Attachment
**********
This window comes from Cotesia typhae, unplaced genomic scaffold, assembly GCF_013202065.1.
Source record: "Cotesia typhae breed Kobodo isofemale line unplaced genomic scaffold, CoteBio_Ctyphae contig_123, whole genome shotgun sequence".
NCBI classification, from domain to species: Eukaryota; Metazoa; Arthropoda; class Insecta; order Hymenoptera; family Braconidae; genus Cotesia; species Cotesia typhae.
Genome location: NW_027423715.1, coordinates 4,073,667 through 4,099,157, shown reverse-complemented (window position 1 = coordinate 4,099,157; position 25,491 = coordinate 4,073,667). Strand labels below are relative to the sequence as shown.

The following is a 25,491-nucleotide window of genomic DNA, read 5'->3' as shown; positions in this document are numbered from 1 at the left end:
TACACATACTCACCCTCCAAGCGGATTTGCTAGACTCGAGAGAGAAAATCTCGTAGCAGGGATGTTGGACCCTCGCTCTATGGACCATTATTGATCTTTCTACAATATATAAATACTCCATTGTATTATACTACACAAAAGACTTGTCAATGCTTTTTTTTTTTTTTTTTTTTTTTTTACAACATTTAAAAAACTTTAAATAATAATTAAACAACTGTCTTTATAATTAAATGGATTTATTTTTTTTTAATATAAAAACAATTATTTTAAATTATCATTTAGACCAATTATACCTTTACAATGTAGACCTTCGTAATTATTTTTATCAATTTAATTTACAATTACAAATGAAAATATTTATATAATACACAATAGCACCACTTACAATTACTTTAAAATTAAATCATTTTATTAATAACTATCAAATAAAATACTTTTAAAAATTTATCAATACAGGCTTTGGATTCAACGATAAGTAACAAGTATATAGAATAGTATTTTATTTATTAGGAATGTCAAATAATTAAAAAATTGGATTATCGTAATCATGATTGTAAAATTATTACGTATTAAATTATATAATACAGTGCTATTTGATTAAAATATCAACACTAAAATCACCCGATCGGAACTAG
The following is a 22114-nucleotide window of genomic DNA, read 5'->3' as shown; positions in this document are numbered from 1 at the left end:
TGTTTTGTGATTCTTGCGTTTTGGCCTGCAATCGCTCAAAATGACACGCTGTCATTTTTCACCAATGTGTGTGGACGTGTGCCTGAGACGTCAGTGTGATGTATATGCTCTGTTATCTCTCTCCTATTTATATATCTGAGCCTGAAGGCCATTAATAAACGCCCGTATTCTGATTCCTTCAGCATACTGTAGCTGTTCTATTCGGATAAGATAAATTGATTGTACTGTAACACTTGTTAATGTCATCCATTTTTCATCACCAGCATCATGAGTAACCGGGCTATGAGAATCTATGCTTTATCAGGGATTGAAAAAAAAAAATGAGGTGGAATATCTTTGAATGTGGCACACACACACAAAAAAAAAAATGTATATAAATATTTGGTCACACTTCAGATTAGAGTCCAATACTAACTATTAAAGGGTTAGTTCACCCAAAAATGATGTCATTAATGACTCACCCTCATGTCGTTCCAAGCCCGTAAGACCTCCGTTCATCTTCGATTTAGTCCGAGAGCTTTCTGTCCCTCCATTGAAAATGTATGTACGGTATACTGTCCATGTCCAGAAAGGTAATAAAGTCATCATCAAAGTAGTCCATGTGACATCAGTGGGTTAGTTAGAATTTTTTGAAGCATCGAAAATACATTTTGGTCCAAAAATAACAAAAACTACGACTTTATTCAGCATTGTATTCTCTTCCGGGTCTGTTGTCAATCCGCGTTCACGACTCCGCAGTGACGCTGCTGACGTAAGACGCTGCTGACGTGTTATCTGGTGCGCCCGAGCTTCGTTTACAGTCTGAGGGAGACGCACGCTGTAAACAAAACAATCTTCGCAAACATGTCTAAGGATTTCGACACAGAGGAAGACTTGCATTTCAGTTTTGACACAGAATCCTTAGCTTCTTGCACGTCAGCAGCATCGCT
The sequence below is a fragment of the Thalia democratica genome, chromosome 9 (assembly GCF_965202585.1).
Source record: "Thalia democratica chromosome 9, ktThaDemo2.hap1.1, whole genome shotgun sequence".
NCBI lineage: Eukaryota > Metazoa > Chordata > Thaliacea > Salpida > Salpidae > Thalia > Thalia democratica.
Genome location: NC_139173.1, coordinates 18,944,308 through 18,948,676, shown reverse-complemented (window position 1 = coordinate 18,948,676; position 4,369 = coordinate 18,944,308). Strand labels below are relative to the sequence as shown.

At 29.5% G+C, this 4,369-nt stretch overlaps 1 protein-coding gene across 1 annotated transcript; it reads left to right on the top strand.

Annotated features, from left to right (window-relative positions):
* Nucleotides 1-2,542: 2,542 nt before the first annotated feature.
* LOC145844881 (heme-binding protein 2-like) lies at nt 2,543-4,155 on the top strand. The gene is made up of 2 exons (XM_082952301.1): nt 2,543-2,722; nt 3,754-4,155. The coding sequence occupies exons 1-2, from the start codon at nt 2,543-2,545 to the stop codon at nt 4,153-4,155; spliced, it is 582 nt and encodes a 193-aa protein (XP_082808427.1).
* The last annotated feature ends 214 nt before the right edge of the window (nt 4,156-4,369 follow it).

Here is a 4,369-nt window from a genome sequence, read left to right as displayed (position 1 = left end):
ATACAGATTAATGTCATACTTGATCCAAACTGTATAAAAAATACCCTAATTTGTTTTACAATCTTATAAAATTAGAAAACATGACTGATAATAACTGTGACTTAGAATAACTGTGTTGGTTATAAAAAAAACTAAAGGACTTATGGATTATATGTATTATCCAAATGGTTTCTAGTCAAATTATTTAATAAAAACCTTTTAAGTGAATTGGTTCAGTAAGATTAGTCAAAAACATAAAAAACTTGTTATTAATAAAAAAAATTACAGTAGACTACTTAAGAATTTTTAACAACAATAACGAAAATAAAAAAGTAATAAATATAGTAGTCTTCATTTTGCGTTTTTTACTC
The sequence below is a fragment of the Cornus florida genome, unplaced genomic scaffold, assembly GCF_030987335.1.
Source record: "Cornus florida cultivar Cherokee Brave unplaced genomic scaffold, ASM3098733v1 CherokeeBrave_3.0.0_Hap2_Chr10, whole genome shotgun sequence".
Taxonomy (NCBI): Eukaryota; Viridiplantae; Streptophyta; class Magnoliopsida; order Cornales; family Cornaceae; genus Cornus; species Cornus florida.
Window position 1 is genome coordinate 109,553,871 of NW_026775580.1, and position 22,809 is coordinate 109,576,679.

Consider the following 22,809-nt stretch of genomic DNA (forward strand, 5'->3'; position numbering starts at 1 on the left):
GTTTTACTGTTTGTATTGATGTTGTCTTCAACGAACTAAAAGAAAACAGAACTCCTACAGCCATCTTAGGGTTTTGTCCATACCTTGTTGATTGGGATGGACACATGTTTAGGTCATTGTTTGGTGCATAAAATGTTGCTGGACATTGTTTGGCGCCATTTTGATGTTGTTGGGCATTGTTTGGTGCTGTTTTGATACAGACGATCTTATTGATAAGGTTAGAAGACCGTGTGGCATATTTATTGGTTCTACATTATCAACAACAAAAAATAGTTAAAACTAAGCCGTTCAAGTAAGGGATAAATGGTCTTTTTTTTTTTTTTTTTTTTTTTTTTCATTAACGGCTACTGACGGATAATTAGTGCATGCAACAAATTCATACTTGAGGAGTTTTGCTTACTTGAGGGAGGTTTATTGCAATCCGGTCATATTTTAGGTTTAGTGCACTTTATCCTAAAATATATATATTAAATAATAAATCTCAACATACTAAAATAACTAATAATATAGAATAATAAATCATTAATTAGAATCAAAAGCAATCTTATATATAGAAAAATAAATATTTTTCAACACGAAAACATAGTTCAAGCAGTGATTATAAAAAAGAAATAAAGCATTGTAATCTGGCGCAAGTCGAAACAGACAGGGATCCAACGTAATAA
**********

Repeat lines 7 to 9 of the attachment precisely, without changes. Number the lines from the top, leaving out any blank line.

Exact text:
The following is a 22114-nucleotide window of genomic DNA, read 5'->3' as shown; positions in this document are numbered from 1 at the left end:
TGTTTTGTGATTCTTGCGTTTTGGCCTGCAATCGCTCAAAATGACACGCTGTCATTTTTCACCAATGTGTGTGGACGTGTGCCTGAGACGTCAGTGTGATGTATATGCTCTGTTATCTCTCTCCTATTTATATATCTGAGCCTGAAGGCCATTAATAAACGCCCGTATTCTGATTCCTTCAGCATACTGTAGCTGTTCTATTCGGATAAGATAAATTGATTGTACTGTAACACTTGTTAATGTCATCCATTTTTCATCACCAGCATCATGAGTAACCGGGCTATGAGAATCTATGCTTTATCAGGGATTGAAAAAAAAAAATGAGGTGGAATATCTTTGAATGTGGCACACACACACAAAAAAAAAAATGTATATAAATATTTGGTCACACTTCAGATTAGAGTCCAATACTAACTATTAAAGGGTTAGTTCACCCAAAAATGATGTCATTAATGACTCACCCTCATGTCGTTCCAAGCCCGTAAGACCTCCGTTCATCTTCGATTTAGTCCGAGAGCTTTCTGTCCCTCCATTGAAAATGTATGTACGGTATACTGTCCATGTCCAGAAAGGTAATAAAGTCATCATCAAAGTAGTCCATGTGACATCAGTGGGTTAGTTAGAATTTTTTGAAGCATCGAAAATACATTTTGGTCCAAAAATAACAAAAACTACGACTTTATTCAGCATTGTATTCTCTTCCGGGTCTGTTGTCAATCCGCGTTCACGACTCCGCAGTGACGCTGCTGACGTAAGACGCTGCTGACGTGTTATCTGGTGCGCCCGAGCTTCGTTTACAGTCTGAGGGAGACGCACGCTGTAAACAAAACAATCTTCGCAAACATGTCTAAGGATTTCGACACAGAGGAAGACTTGCATTTCAGTTTTGACACAGAATCCTTAGCTTCTTGCACGTCAGCAGCATCGCT
The sequence below is a fragment of the Thalia democratica genome, chromosome 9 (assembly GCF_965202585.1).